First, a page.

In 2012, a man volunteered to save his sister’s life by donating one of his kidneys to her. According to CNN, the sister was suffering from end-stage renal disease and the brother and sister were a perfect donor match. During the surgery, the brother’s kidney was placed in what is called a "slush machine" in a room separate from the sister that would eventually be receiving the kidney during surgery.
However, while the kidney was waiting to be moved to the surgery-site, a nurse that was coming back from her lunch break thought that the kidney was already in the operating room. She then proceeded to throw the contents of the machine away, including the kidney. Although the kidney was later found, it could not be used because it was thrown away with unsafe medical waste. Although the sister was not able to use her brother’s kidney, she was able to have the transplant she needed two months after the incident.
Denying their negligence
Even though the hospital in Ohio where this incident occurred admits that the nurse did throw their patient’s kidney away, they recently asked the state court to dismiss the case that the family filed because they do not believe that the actions of the nurse were medically negligent, says ABC News.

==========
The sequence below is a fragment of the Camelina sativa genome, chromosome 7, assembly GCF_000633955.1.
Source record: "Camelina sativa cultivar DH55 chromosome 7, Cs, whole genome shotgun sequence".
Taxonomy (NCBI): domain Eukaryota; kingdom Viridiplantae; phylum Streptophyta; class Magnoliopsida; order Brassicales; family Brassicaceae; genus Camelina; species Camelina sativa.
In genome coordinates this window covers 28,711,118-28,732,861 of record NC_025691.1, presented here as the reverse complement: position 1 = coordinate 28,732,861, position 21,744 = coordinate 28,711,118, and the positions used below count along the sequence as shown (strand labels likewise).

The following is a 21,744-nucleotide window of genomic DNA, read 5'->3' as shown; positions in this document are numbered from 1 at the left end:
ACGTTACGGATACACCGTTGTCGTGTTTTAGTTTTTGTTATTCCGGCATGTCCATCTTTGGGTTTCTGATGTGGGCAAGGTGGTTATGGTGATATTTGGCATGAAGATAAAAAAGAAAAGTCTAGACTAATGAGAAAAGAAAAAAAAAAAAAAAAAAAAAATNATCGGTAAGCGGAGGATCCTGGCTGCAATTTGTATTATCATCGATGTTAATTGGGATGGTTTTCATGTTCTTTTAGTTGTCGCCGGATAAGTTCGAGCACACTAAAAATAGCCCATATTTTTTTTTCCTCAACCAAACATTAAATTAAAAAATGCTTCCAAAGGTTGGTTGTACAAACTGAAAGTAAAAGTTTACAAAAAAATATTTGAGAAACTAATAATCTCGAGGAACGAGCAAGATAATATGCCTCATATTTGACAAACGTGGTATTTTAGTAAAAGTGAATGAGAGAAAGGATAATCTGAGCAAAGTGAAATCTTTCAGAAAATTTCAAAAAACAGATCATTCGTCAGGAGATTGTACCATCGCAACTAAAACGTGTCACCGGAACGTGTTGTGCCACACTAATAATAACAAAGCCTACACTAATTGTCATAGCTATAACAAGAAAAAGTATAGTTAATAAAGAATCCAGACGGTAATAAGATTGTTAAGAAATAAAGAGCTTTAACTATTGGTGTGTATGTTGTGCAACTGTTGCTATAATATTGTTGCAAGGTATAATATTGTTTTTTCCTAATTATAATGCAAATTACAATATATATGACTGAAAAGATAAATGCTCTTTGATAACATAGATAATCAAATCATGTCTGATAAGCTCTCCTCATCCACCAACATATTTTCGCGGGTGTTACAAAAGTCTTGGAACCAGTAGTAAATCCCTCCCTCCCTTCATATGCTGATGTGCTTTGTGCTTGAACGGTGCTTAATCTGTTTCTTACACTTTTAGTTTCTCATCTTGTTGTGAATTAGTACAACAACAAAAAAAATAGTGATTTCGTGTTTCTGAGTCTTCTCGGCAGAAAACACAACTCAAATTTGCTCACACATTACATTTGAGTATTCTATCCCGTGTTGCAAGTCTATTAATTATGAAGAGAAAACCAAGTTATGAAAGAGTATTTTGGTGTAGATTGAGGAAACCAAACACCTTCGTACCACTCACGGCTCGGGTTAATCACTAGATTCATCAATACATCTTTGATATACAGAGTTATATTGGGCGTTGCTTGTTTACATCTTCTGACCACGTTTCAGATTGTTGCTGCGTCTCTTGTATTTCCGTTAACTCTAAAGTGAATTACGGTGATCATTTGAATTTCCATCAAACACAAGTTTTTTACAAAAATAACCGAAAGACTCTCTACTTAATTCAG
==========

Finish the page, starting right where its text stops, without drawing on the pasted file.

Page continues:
In addition to this request, the hospital is also challenging the claims made by the family to recover expenses for pain and suffering. In response to the hospital’s request, the lawyer for the family who filed the case stated that the hospital must think that it is standard for hospitals to throw their patients’ kidneys away.
The commonality of medical malpractice
While throwing out a patient’s kidney may seem like an uncommon event, surgical errors like this one are extremely common. According to a study performed by Johns Hopkins University, “never events,” or events that should never happen during surgery:
- Happen at least 4,000 times per year in the U.S.
- 80,000 of these "never events" occurred between 1990 and 2010.
- Surgeons leave items in their patients’ bodies, like sponges and medical tools, at least 39 times per week.
- Surgeons operate on the wrong body part of their patient around 20 times every week.
These common mistakes made by surgeons and medical professionals are not without consequence. According to the Journal of the American Medical Association, these errors cost Americans their lives. Medical negligence is the third leading cause of death in the U.S., trailing just behind cancer and heart disease.
Because the consequences of medical malpractice are severe, it is essential that you speak with an attorney following a medical error to find out how you can protect your rights to compensation for lost wages, pain and suffering and medical expenses.